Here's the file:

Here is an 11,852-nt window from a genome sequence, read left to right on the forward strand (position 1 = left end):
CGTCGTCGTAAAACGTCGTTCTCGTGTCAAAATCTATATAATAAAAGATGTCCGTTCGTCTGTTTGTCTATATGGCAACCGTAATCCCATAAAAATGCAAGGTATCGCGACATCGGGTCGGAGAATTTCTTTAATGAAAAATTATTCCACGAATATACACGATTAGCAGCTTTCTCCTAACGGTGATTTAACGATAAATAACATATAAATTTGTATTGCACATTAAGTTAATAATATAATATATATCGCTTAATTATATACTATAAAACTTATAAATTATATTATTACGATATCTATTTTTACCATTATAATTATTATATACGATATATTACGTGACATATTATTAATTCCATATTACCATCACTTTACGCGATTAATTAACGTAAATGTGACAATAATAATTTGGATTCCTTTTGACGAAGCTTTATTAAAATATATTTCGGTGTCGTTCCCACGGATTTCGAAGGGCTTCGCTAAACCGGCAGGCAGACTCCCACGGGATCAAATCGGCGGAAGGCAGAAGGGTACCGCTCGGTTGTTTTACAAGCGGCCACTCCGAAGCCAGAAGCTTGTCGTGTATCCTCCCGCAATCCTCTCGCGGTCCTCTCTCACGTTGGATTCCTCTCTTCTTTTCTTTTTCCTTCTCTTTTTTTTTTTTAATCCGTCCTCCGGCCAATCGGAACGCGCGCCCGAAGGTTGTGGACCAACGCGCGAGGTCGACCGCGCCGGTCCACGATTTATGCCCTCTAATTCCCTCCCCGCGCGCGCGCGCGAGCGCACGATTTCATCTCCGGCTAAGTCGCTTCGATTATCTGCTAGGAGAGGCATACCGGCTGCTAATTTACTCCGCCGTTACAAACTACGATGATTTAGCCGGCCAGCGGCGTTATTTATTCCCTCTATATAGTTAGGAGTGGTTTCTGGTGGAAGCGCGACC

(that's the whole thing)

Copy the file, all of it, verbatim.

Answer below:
Here is an 11,852-nt window from a genome sequence, read left to right on the forward strand (position 1 = left end):
CGTCGTCGTAAAACGTCGTTCTCGTGTCAAAATCTATATAATAAAAGATGTCCGTTCGTCTGTTTGTCTATATGGCAACCGTAATCCCATAAAAATGCAAGGTATCGCGACATCGGGTCGGAGAATTTCTTTAATGAAAAATTATTCCACGAATATACACGATTAGCAGCTTTCTCCTAACGGTGATTTAACGATAAATAACATATAAATTTGTATTGCACATTAAGTTAATAATATAATATATATCGCTTAATTATATACTATAAAACTTATAAATTATATTATTACGATATCTATTTTTACCATTATAATTATTATATACGATATATTACGTGACATATTATTAATTCCATATTACCATCACTTTACGCGATTAATTAACGTAAATGTGACAATAATAATTTGGATTCCTTTTGACGAAGCTTTATTAAAATATATTTCGGTGTCGTTCCCACGGATTTCGAAGGGCTTCGCTAAACCGGCAGGCAGACTCCCACGGGATCAAATCGGCGGAAGGCAGAAGGGTACCGCTCGGTTGTTTTACAAGCGGCCACTCCGAAGCCAGAAGCTTGTCGTGTATCCTCCCGCAATCCTCTCGCGGTCCTCTCTCACGTTGGATTCCTCTCTTCTTTTCTTTTTCCTTCTCTTTTTTTTTTTTAATCCGTCCTCCGGCCAATCGGAACGCGCGCCCGAAGGTTGTGGACCAACGCGCGAGGTCGACCGCGCCGGTCCACGATTTATGCCCTCTAATTCCCTCCCCGCGCGCGCGCGCGAGCGCACGATTTCATCTCCGGCTAAGTCGCTTCGATTATCTGCTAGGAGAGGCATACCGGCTGCTAATTTACTCCGCCGTTACAAACTACGATGATTTAGCCGGCCAGCGGCGTTATTTATTCCCTCTATATAGTTAGGAGTGGTTTCTGGTGGAAGCGCGACC